When was the Treasury created?
The UK Treasury’s history dates back almost a thousand years. Its functions have evolved over this time, reflecting changes in the economy, society and the role of government.
Its origins are ‘as mysterious as the migration of eels’, 23 Henry Roseveare, The Treasury, 1969, p. 20. but it can be traced back to one ‘Henry the Treasurer’ who served under William the Conqueror. 24 Henry Roseveare, The Treasury, 1969, p. 20. The Exchequer was established later in the 12th century to oversee royal income and expenditure, with the chancellor of the exchequer a royal official responsible for this duty. Former Treasury officials recall a course which dates the origins of “Treasury control” of spending with the creation of the Treasury Commission in the 17th century, following the (financial) disaster of the Dutch Raid on the Medway – the culmination of the second Dutch War of 1667.
During the 18th and 19th centuries the Treasury's role evolved to include more complex tasks, including the management of public debt, which grew significantly due to wars and colonial expansion. The Treasury also started to oversee tax policy, which became increasingly important as a source of government revenue.
How did the Treasury's role change in the 20th century?
The Treasury’s evolution was accelerated by the economic upheaval caused by the First World War and its aftermath, which saw the financial footprint of the state rise sharply and only decline a little before the Second World War heralded another surge. During this time the department also began to play a key role in macroeconomic management, including monetary and fiscal policy. With the Treasury firmly in control of the public purse strings, the British state expanded to a size it had never seen before.
Central to this was the Treasury’s close involvement in managing the UK's massive post-war debt and implementing the government's economic planning efforts. The Keynesian consensus in favour of active economic management led to the Treasury deploying fiscal and monetary policy much more vigorously, 33 Though it should be observed that interest rates often went many years little changed speeding up or slowing the economy through various fiscal levers (though, interestingly in the context of 2022-23, often leaving interest rates unchanged for years) in response to currency constraints on the one side and the demands of politics on the other. 34 The best narrative description of this system in action can be found in Brittain S, Steering the Economy, Penguin Books, 1971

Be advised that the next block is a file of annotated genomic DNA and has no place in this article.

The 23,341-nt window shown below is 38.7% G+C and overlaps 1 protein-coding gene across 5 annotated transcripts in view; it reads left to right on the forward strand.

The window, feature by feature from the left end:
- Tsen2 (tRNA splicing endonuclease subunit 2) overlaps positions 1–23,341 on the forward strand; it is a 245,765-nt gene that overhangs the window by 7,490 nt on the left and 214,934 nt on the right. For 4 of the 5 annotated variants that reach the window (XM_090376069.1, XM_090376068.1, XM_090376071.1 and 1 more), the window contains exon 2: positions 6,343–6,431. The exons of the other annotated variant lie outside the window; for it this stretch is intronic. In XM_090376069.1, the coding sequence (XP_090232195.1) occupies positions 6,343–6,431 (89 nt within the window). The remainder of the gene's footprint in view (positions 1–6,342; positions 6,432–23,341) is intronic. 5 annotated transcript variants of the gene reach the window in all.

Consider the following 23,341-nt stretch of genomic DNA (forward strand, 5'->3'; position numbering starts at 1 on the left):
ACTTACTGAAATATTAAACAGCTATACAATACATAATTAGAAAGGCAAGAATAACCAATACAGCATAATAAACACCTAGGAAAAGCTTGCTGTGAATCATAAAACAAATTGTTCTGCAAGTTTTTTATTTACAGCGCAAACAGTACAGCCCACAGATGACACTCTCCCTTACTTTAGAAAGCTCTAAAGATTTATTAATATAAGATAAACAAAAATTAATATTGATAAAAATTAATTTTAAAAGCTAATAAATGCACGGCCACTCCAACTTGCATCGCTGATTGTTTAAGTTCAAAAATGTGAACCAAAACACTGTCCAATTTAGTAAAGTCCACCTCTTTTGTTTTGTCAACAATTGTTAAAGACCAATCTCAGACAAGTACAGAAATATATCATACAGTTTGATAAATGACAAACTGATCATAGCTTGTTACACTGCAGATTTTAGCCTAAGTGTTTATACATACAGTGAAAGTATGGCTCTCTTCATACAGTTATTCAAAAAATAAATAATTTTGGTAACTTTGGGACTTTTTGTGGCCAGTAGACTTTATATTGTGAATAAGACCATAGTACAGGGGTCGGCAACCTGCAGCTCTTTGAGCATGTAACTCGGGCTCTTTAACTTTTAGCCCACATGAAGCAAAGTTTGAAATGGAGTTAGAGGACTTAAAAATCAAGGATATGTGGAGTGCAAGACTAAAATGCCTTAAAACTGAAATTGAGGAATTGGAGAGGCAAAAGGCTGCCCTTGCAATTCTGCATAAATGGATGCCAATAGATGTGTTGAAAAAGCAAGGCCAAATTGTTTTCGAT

The UK’s serious bouts of inflation in the 1970s contributed to a shift in policy-making towards monetarism, leading to far higher interest rates and a deep recession. The Conservative governments of 1979 onwards also prioritised market-based reforms that reduced the direct role of the state in the economy, including the flagship policy of privatising hitherto nationalised industries – a policy the Treasury played a key role in devising. This approach was largely adhered to by the Labour government that followed. 35 Blair T, speech to the annual meeting of the World Economic Forum, Davos, 28 January 2000. The Treasury's role in public expenditure management evolved during this period too, with multi-year spending reviews, accompanied by public service agreements. 36 Balls E, ‘The Political Economy of Public Spending Reviews: The UK Experience Since 1997’, M-RCBG Associate Working Paper Series No. 113, Harvard Kennedy School, April 2019, www.hks.harvard.edu/sites/default/files/centers/mrcbg/files/113_final_V2.pdf